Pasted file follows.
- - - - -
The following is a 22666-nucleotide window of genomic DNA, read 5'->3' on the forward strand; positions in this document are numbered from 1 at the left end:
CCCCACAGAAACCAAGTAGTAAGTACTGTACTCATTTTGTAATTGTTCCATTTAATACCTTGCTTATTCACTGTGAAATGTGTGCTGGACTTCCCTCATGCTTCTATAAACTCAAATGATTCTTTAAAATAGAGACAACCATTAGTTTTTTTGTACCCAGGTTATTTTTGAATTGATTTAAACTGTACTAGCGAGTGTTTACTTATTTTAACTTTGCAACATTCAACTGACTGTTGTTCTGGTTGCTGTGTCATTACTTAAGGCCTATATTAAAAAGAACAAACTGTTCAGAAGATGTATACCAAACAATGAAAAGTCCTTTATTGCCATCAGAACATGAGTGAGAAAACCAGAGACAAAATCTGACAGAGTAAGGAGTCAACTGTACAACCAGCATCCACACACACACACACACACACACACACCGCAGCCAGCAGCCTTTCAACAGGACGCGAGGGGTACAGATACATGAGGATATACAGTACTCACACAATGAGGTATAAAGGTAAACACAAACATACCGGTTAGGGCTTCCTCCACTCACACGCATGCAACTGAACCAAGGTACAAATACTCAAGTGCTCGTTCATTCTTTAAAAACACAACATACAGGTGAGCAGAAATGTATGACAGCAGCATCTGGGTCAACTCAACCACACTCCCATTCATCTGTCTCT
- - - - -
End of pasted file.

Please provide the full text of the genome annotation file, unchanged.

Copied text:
The following is a 22666-nucleotide window of genomic DNA, read 5'->3' on the forward strand; positions in this document are numbered from 1 at the left end:
CCCCACAGAAACCAAGTAGTAAGTACTGTACTCATTTTGTAATTGTTCCATTTAATACCTTGCTTATTCACTGTGAAATGTGTGCTGGACTTCCCTCATGCTTCTATAAACTCAAATGATTCTTTAAAATAGAGACAACCATTAGTTTTTTTGTACCCAGGTTATTTTTGAATTGATTTAAACTGTACTAGCGAGTGTTTACTTATTTTAACTTTGCAACATTCAACTGACTGTTGTTCTGGTTGCTGTGTCATTACTTAAGGCCTATATTAAAAAGAACAAACTGTTCAGAAGATGTATACCAAACAATGAAAAGTCCTTTATTGCCATCAGAACATGAGTGAGAAAACCAGAGACAAAATCTGACAGAGTAAGGAGTCAACTGTACAACCAGCATCCACACACACACACACACACACACACACCGCAGCCAGCAGCCTTTCAACAGGACGCGAGGGGTACAGATACATGAGGATATACAGTACTCACACAATGAGGTATAAAGGTAAACACAAACATACCGGTTAGGGCTTCCTCCACTCACACGCATGCAACTGAACCAAGGTACAAATACTCAAGTGCTCGTTCATTCTTTAAAAACACAACATACAGGTGAGCAGAAATGTATGACAGCAGCATCTGGGTCAACTCAACCACACTCCCATTCATCTGTCTCT